Cybersecurity: the hidden face of the metaverse

The enthusiasm behind the metaverse is far from running out of steam. According to a recent report, the opportunities offered by the metaverse could potentially reach more than $1 trillion. However, as we know, with every technological innovation comes a host of cyber security challenges. And the metaverse is no exception.


Simply put, the metaverse is a virtual, web-based world where you can interact in an immersive three-dimensional space. It is possible to choose an avatar and literally live a parallel life – with a home, a family, a business and even a job. In short, the metaverse is not a single entity, but brings together technologies such as augmented reality (AR), virtual reality (VR), industrial control systems (IIoT) and blockchain.

These diverse technologies are beginning to integrate and align the physical realm with the digital persona, opening multiple avenues for cybercriminals to target individuals, businesses and communities. Experts agree that cybercrime, which will cost businesses $10 trillion a year by 2025, will only grow with the adoption of the metaverse.

Lack of regulation

A user’s identity in the metaverse is closely tied to their crypto wallet, which contains collections as well as real and virtual currencies. Although a cryptocurrency wallet is not usually hacked when the user enters the metaverse experiences (just as a person’s credit card is not always hacked every time it is used), it is not impossible for a cyber attacker to be able to find the true identity of the holder. of the wallet and delete it.

The lack of regulation means that there is no way for a user to approach a regulatory authority. Therefore the platform is responsible for protecting the user. The lack of legal guidelines also means that platforms and owners have a moral obligation to take care.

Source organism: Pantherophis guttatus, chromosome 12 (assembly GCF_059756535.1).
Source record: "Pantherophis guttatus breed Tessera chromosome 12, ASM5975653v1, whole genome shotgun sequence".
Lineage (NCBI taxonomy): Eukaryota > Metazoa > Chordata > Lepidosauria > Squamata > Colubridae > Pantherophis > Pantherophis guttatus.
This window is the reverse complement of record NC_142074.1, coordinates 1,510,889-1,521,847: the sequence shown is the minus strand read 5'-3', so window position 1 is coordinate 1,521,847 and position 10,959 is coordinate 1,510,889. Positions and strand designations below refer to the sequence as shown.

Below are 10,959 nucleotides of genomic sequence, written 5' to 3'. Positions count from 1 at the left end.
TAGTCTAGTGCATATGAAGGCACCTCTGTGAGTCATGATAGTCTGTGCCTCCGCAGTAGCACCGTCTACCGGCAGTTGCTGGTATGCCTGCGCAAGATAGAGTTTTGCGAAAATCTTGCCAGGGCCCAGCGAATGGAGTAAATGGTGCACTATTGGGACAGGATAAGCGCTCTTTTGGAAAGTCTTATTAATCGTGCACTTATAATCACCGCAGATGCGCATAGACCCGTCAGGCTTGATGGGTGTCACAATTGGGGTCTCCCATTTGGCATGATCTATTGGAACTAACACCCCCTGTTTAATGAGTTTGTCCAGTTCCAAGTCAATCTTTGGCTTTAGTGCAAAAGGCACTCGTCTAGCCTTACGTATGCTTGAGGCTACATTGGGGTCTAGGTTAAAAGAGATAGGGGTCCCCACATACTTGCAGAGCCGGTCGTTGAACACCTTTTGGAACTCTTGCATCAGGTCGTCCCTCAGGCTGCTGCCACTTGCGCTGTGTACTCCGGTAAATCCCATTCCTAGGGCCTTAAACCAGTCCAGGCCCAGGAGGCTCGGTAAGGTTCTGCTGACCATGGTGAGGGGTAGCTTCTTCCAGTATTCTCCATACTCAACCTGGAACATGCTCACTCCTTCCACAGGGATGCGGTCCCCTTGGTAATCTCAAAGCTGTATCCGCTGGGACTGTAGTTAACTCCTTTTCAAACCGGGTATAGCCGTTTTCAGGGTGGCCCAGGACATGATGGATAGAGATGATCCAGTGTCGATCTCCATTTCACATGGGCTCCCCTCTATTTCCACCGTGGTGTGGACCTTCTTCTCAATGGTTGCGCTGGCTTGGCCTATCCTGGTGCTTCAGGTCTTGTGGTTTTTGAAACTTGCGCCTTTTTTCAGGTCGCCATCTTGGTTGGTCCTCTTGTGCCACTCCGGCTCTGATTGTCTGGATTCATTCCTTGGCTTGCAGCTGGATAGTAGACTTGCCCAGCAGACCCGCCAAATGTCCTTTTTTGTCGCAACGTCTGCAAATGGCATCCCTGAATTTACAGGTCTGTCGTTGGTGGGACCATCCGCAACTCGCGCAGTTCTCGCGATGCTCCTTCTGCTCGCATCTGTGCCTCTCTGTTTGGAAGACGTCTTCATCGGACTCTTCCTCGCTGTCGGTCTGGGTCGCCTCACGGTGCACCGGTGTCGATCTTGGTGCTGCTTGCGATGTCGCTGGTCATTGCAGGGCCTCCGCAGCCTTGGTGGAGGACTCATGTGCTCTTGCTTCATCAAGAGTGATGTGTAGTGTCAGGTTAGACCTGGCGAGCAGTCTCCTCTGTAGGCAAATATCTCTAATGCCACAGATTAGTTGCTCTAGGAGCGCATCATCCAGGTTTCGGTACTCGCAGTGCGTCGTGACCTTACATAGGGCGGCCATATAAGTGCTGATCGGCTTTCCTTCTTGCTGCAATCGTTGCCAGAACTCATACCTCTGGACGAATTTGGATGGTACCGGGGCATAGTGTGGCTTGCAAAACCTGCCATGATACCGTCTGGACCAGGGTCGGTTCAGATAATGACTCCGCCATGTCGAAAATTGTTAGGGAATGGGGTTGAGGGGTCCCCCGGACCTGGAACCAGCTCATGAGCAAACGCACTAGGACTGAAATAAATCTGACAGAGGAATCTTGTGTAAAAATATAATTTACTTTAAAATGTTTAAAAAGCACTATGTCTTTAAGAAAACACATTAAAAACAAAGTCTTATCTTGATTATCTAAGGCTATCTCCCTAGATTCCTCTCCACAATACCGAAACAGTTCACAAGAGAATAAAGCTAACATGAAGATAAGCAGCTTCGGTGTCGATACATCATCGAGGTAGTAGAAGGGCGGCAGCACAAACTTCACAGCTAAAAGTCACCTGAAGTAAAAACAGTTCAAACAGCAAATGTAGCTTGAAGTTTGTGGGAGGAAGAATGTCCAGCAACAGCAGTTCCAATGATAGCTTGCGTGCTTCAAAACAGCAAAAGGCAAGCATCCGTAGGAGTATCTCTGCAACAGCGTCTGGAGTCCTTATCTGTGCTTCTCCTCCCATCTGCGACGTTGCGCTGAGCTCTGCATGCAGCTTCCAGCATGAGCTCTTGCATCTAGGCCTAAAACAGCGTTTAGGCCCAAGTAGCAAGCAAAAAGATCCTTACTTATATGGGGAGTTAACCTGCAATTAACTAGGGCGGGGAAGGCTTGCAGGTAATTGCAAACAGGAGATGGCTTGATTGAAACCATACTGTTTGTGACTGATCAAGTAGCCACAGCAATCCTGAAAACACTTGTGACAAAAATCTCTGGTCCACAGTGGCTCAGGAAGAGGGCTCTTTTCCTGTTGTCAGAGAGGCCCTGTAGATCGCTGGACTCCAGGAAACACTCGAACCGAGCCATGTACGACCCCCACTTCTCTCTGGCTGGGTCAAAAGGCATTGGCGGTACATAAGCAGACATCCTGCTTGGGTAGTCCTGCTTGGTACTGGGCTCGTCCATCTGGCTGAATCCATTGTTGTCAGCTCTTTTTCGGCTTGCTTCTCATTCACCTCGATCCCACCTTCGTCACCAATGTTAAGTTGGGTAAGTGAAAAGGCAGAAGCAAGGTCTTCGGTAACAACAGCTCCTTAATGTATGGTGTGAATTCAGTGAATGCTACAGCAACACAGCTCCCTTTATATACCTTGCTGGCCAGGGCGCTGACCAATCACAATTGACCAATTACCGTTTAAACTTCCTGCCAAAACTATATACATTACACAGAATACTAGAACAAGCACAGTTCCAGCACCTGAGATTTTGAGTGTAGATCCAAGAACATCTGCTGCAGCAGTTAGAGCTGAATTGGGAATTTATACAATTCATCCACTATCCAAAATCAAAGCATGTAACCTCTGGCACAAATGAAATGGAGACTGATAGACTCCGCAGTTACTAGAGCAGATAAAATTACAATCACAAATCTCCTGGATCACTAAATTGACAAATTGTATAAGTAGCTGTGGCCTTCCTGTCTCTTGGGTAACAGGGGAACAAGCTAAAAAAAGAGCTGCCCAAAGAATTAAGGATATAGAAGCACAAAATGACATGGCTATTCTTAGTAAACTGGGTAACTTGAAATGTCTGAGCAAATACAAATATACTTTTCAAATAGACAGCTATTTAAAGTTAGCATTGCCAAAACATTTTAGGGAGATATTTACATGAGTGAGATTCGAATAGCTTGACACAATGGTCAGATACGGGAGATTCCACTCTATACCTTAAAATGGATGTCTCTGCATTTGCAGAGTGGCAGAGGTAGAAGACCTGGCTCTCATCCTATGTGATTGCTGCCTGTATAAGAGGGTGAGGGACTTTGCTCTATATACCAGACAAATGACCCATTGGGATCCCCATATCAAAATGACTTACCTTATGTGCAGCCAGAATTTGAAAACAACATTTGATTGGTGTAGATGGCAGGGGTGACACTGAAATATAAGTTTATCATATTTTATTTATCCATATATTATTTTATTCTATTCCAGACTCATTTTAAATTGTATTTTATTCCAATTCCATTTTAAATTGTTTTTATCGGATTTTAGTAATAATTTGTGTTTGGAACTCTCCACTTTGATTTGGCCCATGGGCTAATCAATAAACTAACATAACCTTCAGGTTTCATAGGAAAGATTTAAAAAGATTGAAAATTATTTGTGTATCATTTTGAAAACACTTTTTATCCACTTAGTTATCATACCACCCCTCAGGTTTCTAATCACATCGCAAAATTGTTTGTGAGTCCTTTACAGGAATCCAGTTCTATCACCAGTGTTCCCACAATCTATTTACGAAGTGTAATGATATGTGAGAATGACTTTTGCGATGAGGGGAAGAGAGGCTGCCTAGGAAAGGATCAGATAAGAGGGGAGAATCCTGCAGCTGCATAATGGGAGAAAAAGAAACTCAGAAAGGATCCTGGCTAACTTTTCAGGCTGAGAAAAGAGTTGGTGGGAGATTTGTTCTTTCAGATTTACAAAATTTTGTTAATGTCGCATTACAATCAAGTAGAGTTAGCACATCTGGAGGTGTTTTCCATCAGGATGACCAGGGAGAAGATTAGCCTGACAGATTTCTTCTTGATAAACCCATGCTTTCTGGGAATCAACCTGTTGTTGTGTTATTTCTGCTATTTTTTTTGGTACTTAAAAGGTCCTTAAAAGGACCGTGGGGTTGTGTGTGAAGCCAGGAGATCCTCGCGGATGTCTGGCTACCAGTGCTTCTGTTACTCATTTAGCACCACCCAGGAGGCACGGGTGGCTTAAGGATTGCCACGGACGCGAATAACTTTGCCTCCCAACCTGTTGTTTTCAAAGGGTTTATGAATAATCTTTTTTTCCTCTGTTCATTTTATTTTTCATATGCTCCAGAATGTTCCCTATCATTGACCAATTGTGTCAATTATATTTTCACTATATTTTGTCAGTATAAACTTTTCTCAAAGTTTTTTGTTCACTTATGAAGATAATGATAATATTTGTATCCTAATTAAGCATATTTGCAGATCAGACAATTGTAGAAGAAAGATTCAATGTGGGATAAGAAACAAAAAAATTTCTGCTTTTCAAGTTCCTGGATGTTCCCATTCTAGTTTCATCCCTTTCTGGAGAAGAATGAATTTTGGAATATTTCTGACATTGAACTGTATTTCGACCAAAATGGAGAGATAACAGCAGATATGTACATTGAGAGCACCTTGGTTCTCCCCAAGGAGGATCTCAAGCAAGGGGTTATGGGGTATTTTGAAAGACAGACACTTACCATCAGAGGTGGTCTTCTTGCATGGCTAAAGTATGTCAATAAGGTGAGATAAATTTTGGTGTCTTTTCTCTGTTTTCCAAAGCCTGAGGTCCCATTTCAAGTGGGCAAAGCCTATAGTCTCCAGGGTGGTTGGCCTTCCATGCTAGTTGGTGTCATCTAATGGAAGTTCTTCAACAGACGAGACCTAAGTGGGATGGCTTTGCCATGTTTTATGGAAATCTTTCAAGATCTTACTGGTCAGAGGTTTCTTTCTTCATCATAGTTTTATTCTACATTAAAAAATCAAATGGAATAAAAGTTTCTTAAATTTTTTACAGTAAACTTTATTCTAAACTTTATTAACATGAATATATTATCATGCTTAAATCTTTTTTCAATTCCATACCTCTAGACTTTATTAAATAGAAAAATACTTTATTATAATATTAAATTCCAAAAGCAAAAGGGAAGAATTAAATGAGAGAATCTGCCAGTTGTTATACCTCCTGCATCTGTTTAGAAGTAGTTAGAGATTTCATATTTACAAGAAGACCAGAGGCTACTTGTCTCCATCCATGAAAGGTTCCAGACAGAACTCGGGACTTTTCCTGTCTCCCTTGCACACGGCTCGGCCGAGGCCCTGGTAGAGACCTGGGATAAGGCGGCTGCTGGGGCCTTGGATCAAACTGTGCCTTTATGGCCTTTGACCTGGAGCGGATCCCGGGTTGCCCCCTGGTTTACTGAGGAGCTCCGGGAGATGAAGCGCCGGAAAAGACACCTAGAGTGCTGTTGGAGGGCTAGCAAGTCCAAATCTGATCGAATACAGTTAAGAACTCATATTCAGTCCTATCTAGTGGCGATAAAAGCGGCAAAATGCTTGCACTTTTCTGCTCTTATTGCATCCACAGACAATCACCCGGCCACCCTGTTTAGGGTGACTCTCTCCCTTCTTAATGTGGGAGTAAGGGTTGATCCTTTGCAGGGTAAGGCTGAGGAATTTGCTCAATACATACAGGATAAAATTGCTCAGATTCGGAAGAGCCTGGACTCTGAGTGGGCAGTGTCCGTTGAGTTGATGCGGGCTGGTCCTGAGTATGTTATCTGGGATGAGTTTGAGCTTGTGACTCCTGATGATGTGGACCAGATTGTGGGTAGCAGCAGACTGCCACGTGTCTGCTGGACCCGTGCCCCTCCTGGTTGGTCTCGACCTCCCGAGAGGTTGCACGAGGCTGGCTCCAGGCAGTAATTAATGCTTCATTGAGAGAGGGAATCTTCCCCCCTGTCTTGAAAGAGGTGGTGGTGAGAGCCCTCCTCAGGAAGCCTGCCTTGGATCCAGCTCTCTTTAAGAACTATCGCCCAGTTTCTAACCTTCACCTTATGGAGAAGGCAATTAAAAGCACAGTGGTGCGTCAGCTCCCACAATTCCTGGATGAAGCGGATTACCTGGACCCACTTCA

identity theft

Our identity in the metaverse is like a digital avatar created and developed by us, which is supposed to be secure and unique to associate personally identifiable information (PII) with it and make purchases in the metaverse. If a cyber attacker gains access to an avatar, he not only has access to financial data, but also to an individual’s entire identity. If he chooses to impersonate a consumer, identity theft of this nature can lead to unprecedented problems.

Biometric hacks

Similarly, the use of augmented and virtual reality has its drawbacks. VR headsets and haptic gloves are one of the many gateways to the metaverse. Today, no privacy regulations cover these devices, which makes them extremely vulnerable. A hacker who gains access to it can easily use biometric data – namely iris and fingerprints – and access highly sensitive data. Regulators in our real world must hold owners accountable for these leaks because they are the source of the most compromised data. The metaverse is only in its infancy. We will surely face the same challenges as those encountered at the dawn of Web 2.

Zero trust to secure the Metaverse

The security perspective emphasizes Zero Trust to lay the first foundation of the metaverse and build applications on top of it. Since many technologies are mobilized with different protocols when creating digital avatars, it is essential to have some controls that manage and constantly verify their actions. The maturity of machine learning and artificial intelligence will help reduce cybercrime related to metaverse protocols. These technologies will create a secure infrastructure for all interactions between different metaverses.

As the Web 3 experience evolves, organizations must consider a component-by-component approach to providing the user experience in the metaverse, such as

• Adding layers of abstraction between users’ metaverse identity and corresponding cryptocurrency wallets;

• Context-based authentication and strong credential management;

• Software nomenclature (SBOM), software composition analysis (SCA) and vulnerability analysis of proprietary and open source objects;

• A secure cloud infrastructure and permanent governance;

• Provision of data at rest, data in transit and data in use;

• Secure Service Access Edge (SASE), IP security and continuous improvement of the Zero Trust policy for a mature security infrastructure;

• Continuous monitoring, threat detection and automated response infrastructure.

To summarize, as the metaverse continues to grow, let’s keep in mind that the Internet has evolved with the same questions. However, we are more seasoned than before. Therefore, cyber security should be an integral part of the approval process. Metaverse should also rely on a “Security by Design” approach.

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